A SINGLE bead of sweat snakes over my furrowed brow as I hack an antenna array on the outskirts of Black Spire Outpost.

In my fog of intense concentration, carefully aligning audio signals and decrypting secret communications between members of the Resistance, I fail to register the approach of two heavily armed Stormtroopers.

“The First Order is watching,” taunts one foot soldier.

A persistent thrum from the antenna bristles my nerves as I recall master Yoda’s sage counsel – fear is the path to the dark side – and awkwardly stand my ground. My personal odyssey on planet Batuu has begun.

Star Wars: Galaxy’s Edge is the largest and most technologically advanced single expansion of a Disney park – an immersive 14-acre wonderland which invites visitors to interact with the epic sci-fi saga created by George Lucas.

I experience a rush of midi-chlorian rich blood standing in the shadow of a full-size Millennium Falcon and momentarily tremble as Supreme Leader Kylo Ren strides purposefully down the exit ramp of his First Order TIE echelon ship. Attention to detail is jaw-dropping.

Knutsford Guardian:

Crumbling walls are pocked with blaster fire, metal fixtures are caked with rust and the droid tracks embedded in concrete pathways are cast from rubbings of the original R2-D2’s tyres.

Dozens of cast members roleplay Batuuan locals in an open-ended storyline set in the aftermath of the eighth film, The Last Jedi. These characters share back stories, seek help with tasks and trade pleasantries while an insanely huggable Chewbacca greets fresh-faced recruits in a rebel encampment just beyond a full-size X-Wing starfighter.

It’s a rich and involving galaxy far, far away from adjoining ‘Frontierland’ and ‘Fantasyland’, augmented with a soundscape of distant animal calls, beeping droids and a new orchestral suite composed by John Williams. Entry to Black Spire Outpost is by reservation until June 23 when Disneyland introduces a virtual queuing system to manage the inevitable overcrowding.

The land’s centrepiece is a state-of-the-art simulator ride, Millennium Falcon: Smugglers Run, which allows six people to take control of ‘the fastest hunk of junk in the galaxy’.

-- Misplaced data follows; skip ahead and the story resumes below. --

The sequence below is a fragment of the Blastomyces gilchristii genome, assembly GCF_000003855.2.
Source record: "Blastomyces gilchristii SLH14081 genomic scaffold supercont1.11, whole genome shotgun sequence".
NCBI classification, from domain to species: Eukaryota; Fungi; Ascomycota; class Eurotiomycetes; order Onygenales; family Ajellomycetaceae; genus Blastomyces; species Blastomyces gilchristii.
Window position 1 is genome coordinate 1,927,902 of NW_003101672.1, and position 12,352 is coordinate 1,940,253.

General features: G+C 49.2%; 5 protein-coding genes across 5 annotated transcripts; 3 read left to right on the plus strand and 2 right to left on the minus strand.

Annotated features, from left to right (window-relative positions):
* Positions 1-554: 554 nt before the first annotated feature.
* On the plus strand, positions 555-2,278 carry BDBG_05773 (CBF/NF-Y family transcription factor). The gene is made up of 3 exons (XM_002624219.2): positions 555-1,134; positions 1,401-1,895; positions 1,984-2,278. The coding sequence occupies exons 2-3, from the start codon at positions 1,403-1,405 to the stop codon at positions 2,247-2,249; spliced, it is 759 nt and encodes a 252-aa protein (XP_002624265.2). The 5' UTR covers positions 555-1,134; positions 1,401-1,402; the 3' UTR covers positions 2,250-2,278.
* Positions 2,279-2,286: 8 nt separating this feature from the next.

On my maiden flight, I’m ill-prepared and glance an asteroid, permanently losing starboard power. I don’t stand a hope in Hoth of making the Kessel Run in less than 12 parsecs.

On subsequent night-time flights as gunner and engineer, the ride lands beneath a canopy of twinkling stars, emboldening the illusion that I’m the hero of a personalised, organically evolving narrative. A barnstorming second ride, Star Wars: Rise Of The Resistance, will open by the end of the year in both California and Florida, where a virtually identical Galaxy’s Edge welcomes its first earthly visitors on August 29.

Meanwhile, experiential shopping scales dizzy heights on Batuu. In Savi’s Workshop, up to 14 aspiring Jedis and Siths can each build a customised lightsaber for £170. It’s a highly theatrical tutorial that demands a family-size suitcase if you want to get the finished weapon home safely without risking the wrath of phantom menaces at airport security.

Over at the Droid Depot, customise a BB or R unit from a steady stream of parts on a conveyor belt. Prices start at £84 for a remote-controlled sidekick, which stands approximately 18 inches tall, but you can enhance your mechanised marvel with accessories and personality chips.

A full-size replica R2-D2 in the adjoining shop will set you back an eye-watering £21,270.

Unique merchandise also abounds beneath the criss-crossing power lines of a bustling marketplace, which evokes the heady eastern promise of souks and bazaars in Morocco and Turkey. Black Spire Outfitters sell authentic Batuuan attire including robes, tunics and belts and the Creature Stall is festooned with cuddly critters.

Knutsford Guardian:

Oga’s Cantina is the heartbeat of Black Spire Outpost, which takes its name from a petrified tree trunk at the centre of the encampment.

The circular bar’s secluded booths provide an ideal location to exchange intelligence in hushed tones under the cover of a rollicking musical soundtrack mixed by droid DJ R-3X. He can be hacked with hilarious consequences.

The cantina is the first outlet on the Disney estate to serve alcohol, so if you intend to down a ‘Bloody Rancor’ or another pungent concoction, you’ll require proper intergalactic clearance – a passport should suffice – to prove you’re 21 earth years or older.

Equally appealing are servings of blue and green milk – a frozen dairy-free blend of coconut and rice milks with fruity accents and tangy floral notes.

I eagerly ask one Batuuan if he knows how to express milk from a bantha.

The perplexed smile he flashes me in return suggests I might be taking this roleplay malarkey too far...

Virgin Holidays (virginholidays.com, 0344 557 3859) offers seven nights in Los Angeles, including flights from London Heathrow and accommodation from £620 per person. Price includes a three-day Disneyland Resort Park Hopper ticket and car hire.